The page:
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Researching the Fortress of Louisbourg National Historic Site of Canada
  Recherche sur la Forteresse-de-Louisbourg Lieu historique national du Canada




March 1972

(Fortress of Louisbourg Report H-F16AE)

Translated By Christopher Moore



Due to the unexpected size of the initial. research project on civil costume at Louisbourg, the results are being presented in sections. This report on men's costume is a complement to the study on female costume. It would be more precise to speak of two chapters of a single work, rather than of separate reports. Consequently we must return here to several ideas which, though they risk being repetitious, are basic to a comprehension of the text.

The same sources underlie both studies, and the same methodology has been applied to interpret them. Most of the information comes from records of inventories and sales after deaths. However, for masculine costume, criminal records have supplied supplementary details more often than was the case in the study of female costume.

In both cases, analysis of individual items has preceded the reconstruction of complete outfits. Thus, for each item, information has been assembled so as to establish the contemporary definition, description and use of the article in question by one or another group of the population.

The general divisions of the subject are the same: clothing, headgear, footwear and accessories. In the conclusion, outfits are assembled to show types of costume related to the social groups they represented.

The studies differ on a few points. This results in part from the nature of the sources, and in part from the direction the research has taken.

Primary sources have been much more rich in information in the study of masculine costume. This has made Louisbourg documents much more central to the study, though contemporary reference books have been used to explain them. Because of this, general works which have also been consulted are a body of reference rather than a source of information.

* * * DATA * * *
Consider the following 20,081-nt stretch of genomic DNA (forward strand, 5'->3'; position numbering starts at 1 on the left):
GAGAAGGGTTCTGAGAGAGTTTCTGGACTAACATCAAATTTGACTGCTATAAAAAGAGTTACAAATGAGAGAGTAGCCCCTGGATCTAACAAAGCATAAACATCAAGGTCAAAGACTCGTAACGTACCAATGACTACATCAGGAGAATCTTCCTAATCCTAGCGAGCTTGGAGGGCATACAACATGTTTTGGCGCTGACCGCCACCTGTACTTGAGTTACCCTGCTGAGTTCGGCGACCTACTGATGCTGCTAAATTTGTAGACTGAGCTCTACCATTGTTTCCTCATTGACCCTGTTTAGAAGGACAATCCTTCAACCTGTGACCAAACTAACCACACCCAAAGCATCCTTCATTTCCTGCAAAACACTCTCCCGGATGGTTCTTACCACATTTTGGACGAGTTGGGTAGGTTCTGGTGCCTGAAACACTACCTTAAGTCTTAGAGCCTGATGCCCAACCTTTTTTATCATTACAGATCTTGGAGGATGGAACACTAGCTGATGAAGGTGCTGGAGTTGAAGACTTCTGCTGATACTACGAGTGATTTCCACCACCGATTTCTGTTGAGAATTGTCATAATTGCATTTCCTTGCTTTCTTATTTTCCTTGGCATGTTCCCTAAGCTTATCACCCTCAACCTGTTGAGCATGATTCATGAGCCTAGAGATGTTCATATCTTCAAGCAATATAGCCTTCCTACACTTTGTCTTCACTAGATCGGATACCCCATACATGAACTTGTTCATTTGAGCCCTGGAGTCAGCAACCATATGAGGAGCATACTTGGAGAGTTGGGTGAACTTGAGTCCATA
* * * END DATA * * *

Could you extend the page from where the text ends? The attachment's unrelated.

The abundance of the primary sources explains the instances where they do not seem to have been exploited fully. The question of price is a good example. While it was necessary in the female costume study to compare two articles in price to establish the wealth or social status of the women who wore them, this method was not necessary for male costume. Prices of men's clothing are known, but since the social position of those concerned is usually described, the study has been able to cover the well-defined costume styles in such a fashion that analysis of prices are superfluous.

Another difference in the two studies lies in the orientation they have been given. Both aim to provide the information necessary to the reproduction of costumes for the fortress, but reactions and questions raised by the first report have led to changes in the orientation of this report, directing it more accurately toward the desired objectives.

The illustrations in this report are more complete and also more numerous, as are the examples, explanations of production techniques, and precise details of colours and materials. Greater emphasis on articles best suited to reproduction may be noted. Though the analysis of the others may be less extensive, they have not been omitted, for we have tried to present a complete picture.

It is hoped that this report will be a valuable guide which takes account of the real needs of costume design. However, this done, we have also tried to present the most faithful image of the 18th century that this research makes possible.